Watermelon, Basil and Goat Cheese Salad
This makes a great first course or if you’re like me you make a lunch out of it and devour the whole thing, don’t worry it’s healthy and I don’t judge!
The crunch and saltiness of the Maldon compliments the sweet juiciness of the watermelon. Try this recipe with other types of melon and cheeses as well.
1 baby Seedless watermelon
6 ounces goat cheese
1/2 Bunch Basil
Maldon Salt
Pepper
Olive Oil
Remove the rind from the watermelon and cut into 1x1 inch logs that are about 4 inches long
Break apart the goat cheese into rough chunks and place on top of the melon. Garnish with the basil a good drizzle of your best olive oil a healthy pinch of Maldon salt and a few grinds of black pepper.
ZoomInfo

Watermelon, Basil and Goat Cheese Salad

This makes a great first course or if you’re like me you make a lunch out of it and devour the whole thing, don’t worry it’s healthy and I don’t judge!

The crunch and saltiness of the Maldon compliments the sweet juiciness of the watermelon. Try this recipe with other types of melon and cheeses as well.

  • 1 baby Seedless watermelon
  • 6 ounces goat cheese
  • 1/2 Bunch Basil
  • Maldon Salt
  • Pepper
  • Olive Oil
  1. Remove the rind from the watermelon and cut into 1x1 inch logs that are about 4 inches long
  2. Break apart the goat cheese into rough chunks and place on top of the melon. Garnish with the basil a good drizzle of your best olive oil a healthy pinch of Maldon salt and a few grinds of black pepper.

Seezan like a Boss! Playing around on set while shooting with @mariadelmarsacasa @tstriano





They eat, they drink, they work out. Meet Knife + Cork, a chef and wine guru brought together by their love of the Reformer. What started as a miniseries for their Pilates studio turned into this healthy recipe and wine collaboration. Every week we’re featuring a brand new dish with an incredible (and affordable) wine pairing. We’ll keep you full and slightly buzzed all summer long! 
@deansheremet www.deansheremet.tumblr.com @shanaspeakswine www.shanaspeakswine.com 
The Dish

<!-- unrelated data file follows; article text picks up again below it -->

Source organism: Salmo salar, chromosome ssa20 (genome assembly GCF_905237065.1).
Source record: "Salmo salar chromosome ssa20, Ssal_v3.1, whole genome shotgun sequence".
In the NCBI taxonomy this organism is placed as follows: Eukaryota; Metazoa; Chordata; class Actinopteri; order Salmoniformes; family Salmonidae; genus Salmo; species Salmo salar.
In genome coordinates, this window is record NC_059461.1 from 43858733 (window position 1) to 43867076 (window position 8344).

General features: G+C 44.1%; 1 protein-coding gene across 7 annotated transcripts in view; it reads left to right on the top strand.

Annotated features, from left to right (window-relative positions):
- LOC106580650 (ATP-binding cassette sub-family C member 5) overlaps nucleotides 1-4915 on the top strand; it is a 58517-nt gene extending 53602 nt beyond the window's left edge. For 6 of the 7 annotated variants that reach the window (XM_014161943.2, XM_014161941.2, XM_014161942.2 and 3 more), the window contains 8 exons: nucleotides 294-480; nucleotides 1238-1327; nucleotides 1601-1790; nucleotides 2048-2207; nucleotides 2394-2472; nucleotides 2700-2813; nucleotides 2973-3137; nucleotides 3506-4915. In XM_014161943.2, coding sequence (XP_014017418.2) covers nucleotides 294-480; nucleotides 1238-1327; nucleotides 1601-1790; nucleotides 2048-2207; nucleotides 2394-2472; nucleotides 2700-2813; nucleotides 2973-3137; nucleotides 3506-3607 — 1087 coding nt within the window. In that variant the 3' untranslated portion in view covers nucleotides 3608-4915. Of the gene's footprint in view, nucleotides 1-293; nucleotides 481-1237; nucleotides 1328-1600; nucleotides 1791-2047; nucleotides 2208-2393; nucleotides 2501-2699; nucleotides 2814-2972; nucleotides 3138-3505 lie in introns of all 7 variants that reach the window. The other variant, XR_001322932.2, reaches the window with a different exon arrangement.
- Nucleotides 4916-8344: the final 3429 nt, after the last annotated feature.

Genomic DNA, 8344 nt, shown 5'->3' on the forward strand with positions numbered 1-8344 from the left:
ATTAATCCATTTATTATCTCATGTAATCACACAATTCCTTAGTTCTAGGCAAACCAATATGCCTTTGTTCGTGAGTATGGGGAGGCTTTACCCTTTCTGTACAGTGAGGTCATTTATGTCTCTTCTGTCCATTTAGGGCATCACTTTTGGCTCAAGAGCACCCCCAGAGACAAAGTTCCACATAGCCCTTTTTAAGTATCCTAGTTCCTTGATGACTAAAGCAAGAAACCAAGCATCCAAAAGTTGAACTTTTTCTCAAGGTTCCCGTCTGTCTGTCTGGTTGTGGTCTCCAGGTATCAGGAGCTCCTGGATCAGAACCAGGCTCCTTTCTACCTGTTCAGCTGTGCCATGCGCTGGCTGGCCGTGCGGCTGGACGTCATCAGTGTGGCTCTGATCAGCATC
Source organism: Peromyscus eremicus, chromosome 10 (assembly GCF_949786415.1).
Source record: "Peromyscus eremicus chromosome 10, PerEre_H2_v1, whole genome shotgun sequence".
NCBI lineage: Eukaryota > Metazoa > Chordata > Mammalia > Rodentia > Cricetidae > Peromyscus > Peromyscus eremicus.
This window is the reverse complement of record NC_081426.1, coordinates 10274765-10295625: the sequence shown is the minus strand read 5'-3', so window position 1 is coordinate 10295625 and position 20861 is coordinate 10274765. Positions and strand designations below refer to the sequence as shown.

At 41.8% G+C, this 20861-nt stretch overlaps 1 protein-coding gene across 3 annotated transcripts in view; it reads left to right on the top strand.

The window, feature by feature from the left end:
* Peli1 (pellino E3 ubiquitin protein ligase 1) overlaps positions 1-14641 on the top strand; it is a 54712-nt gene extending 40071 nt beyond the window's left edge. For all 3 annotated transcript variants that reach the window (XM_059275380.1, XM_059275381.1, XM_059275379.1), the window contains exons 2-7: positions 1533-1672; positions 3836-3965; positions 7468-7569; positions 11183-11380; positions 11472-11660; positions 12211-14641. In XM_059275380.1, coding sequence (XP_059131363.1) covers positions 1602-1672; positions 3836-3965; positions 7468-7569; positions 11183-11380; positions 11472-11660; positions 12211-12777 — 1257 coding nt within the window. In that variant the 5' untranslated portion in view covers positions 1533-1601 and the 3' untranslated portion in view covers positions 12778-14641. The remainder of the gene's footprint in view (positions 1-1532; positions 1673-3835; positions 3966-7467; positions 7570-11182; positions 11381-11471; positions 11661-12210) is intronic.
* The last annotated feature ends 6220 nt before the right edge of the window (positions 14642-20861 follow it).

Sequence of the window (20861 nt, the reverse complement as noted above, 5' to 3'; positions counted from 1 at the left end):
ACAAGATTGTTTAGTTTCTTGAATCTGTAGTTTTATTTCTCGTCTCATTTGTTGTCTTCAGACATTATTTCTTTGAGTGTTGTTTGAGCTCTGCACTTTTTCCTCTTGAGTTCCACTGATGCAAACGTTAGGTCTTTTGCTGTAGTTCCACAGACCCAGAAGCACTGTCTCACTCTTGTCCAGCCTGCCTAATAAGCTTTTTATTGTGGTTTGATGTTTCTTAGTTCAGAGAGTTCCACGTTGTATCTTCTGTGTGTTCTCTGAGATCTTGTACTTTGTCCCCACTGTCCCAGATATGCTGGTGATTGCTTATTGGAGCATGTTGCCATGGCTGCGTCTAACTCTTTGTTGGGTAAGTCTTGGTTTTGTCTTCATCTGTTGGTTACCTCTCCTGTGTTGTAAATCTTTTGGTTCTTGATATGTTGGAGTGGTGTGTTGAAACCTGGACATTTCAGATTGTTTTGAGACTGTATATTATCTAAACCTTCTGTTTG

Grilled octopus with squid ink pasta 
I’ve been behind the grill for years, but when it comes to cooking octopus, I’ll always default to a Greek. That’s why I’m including my friend Peter Minakis advice from over at Kalofagas.ca to walk you through the pre-grilling steps that will insure an octopus that is perfectly crisp on the outside and buttery tender on the inside. 
Another addition into the braising liquid is the wine cork. Afficionados of octopus are divided on the cork’s tenderizing effects on octopus. It is said that an enzyme in the cork helps the process along. I’ve tried braising octopus with and without the cork and I believe the octopus becomes more tender with the cork add into the pot. 
Cork is a natural product, untreated with any chemicals and if it’s good enough to bottle your favourite wine, it shouldn’t and won’t do know harm for you to try it out when braising/tenderizing your octopus. My final say on the cork issue is that both Mario Batali and Lidia Bastianich swear by the “cork technique”. I’m happy to be in good company. 
2 octopus tentacles
1 wine cork
1⁄2 pound squid tentacles
3 cloves garlic, sliced thin
1 long red chili, sliced thin
1⁄4 cup olive oil
1 Pint baby heirloom tomatoes, larger ones halved (cherry are fine as well) Salt + Pepper
Zest and juice of one lemon
1⁄2 cup fresh breadcrumbs
2 Tablespoons butter
1 pound of squid ink pasta
1 bunch Fresh mint, roughly chopped
Olive oil for finishing
Place your octopus (throwing in the cork is optional) in a pot over high heat and cover. Allow the octopus to boil for about 5-8 minutes. Take the lid off and have a look to see if the liquid has been released (the octopus should be almost covered in liquid). Place the
cover back on and reduce the heat to a medium-low and simmer for about 45 minutes (checking occasionally to see if there’s enough braising liquid). You may add some more water and continue to braise until the octopus is fork-tender.
While the octopus is braising, marinate the squid in the olive oil, 2 cloves of garlic and the chili
Pre-heat your gas or charcoal grill to a high heat. You may cut your octopus now or after it’s grilled (your choice) Grill on all sides until nicely charred and crispy, about 5 minutes per side. Do the same with the squid being careful to pull them off before they overcook. Toast the bread in the butter until golden brown, drain and set aside to cool